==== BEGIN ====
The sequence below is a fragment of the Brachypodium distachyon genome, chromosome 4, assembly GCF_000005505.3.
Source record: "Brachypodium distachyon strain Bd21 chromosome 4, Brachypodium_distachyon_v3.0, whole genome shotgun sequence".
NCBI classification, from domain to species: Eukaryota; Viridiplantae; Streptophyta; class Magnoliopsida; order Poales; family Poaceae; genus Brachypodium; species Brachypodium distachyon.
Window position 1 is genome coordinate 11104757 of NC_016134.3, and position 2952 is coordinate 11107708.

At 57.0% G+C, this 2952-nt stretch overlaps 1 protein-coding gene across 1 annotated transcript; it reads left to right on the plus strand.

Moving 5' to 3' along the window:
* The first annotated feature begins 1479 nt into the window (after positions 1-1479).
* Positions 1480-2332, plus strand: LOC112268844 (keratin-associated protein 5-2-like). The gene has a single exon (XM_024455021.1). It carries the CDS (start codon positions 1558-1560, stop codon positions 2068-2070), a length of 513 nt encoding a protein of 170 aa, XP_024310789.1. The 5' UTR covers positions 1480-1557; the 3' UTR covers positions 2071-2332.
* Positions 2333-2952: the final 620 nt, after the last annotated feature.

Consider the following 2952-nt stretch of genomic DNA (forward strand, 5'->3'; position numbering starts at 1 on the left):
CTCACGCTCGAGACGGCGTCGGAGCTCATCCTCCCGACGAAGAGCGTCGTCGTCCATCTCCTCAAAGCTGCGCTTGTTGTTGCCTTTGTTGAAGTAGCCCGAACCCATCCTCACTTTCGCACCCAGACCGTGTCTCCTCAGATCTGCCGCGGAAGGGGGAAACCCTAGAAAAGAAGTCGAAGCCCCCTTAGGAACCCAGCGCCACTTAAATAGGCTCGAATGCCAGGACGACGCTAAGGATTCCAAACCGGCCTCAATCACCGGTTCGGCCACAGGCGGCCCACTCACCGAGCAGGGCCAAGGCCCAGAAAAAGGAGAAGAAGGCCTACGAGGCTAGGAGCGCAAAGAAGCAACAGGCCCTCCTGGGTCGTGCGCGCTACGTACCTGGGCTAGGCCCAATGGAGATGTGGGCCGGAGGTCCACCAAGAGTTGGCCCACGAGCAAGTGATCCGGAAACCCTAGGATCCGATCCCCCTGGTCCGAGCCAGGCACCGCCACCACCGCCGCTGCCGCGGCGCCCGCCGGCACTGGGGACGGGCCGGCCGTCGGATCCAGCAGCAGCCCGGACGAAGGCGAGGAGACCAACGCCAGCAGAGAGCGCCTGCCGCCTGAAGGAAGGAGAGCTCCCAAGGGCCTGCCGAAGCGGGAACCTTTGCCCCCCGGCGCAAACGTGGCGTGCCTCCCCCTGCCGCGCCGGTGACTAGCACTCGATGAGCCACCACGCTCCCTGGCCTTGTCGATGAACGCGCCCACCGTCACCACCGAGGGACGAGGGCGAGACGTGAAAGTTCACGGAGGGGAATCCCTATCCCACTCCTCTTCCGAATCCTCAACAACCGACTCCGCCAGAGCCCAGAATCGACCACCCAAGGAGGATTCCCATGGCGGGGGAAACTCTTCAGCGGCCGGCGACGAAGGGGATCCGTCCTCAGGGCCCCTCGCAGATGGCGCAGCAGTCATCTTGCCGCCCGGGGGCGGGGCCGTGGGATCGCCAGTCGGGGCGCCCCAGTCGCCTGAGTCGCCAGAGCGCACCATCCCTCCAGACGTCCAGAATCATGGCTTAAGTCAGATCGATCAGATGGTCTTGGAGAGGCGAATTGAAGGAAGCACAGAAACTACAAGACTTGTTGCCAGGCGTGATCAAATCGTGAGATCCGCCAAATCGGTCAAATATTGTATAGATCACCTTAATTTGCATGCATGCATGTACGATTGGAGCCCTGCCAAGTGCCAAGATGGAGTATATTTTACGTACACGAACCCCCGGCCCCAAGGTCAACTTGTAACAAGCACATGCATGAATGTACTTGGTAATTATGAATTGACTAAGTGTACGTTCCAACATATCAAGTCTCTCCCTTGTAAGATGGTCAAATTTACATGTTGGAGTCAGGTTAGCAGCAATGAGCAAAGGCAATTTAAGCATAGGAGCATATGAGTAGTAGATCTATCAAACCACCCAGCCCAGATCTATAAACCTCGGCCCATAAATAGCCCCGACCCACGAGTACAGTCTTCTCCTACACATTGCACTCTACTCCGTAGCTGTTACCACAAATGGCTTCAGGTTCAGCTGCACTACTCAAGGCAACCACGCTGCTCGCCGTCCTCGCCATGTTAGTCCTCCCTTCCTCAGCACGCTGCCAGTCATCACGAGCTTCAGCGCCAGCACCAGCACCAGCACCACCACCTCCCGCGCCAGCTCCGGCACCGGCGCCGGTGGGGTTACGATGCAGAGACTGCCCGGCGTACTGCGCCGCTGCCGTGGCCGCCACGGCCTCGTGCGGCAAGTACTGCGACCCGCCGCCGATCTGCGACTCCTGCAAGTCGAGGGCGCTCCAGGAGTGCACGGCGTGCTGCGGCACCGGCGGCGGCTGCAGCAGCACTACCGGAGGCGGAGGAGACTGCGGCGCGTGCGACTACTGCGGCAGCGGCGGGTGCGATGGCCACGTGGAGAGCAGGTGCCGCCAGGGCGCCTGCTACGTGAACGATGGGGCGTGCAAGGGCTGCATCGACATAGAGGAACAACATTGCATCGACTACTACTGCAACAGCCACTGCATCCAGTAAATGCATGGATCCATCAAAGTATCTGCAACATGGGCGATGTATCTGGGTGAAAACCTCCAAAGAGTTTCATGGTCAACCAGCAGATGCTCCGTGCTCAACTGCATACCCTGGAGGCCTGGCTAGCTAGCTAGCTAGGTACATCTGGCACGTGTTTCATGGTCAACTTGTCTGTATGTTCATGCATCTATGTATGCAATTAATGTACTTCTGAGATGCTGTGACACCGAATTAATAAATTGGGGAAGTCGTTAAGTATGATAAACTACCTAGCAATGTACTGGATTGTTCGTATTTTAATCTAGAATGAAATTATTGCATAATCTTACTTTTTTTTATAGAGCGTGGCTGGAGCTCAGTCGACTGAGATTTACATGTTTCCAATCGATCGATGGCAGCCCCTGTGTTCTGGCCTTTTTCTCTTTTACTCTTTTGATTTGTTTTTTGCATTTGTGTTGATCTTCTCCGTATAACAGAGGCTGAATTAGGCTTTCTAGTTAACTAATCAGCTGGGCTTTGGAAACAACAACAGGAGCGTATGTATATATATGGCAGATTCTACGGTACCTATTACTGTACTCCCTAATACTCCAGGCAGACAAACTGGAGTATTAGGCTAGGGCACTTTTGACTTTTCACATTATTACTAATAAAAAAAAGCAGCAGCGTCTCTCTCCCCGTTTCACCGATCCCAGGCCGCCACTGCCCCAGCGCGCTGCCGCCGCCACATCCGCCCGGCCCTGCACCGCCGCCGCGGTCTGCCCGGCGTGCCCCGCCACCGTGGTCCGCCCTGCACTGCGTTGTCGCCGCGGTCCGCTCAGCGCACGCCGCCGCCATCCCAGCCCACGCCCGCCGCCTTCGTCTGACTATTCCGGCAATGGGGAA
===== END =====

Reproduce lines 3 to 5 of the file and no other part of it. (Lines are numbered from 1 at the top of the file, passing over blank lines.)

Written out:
NCBI classification, from domain to species: Eukaryota; Viridiplantae; Streptophyta; class Magnoliopsida; order Poales; family Poaceae; genus Brachypodium; species Brachypodium distachyon.
Window position 1 is genome coordinate 11104757 of NC_016134.3, and position 2952 is coordinate 11107708.

At 57.0% G+C, this 2952-nt stretch overlaps 1 protein-coding gene across 1 annotated transcript; it reads left to right on the plus strand.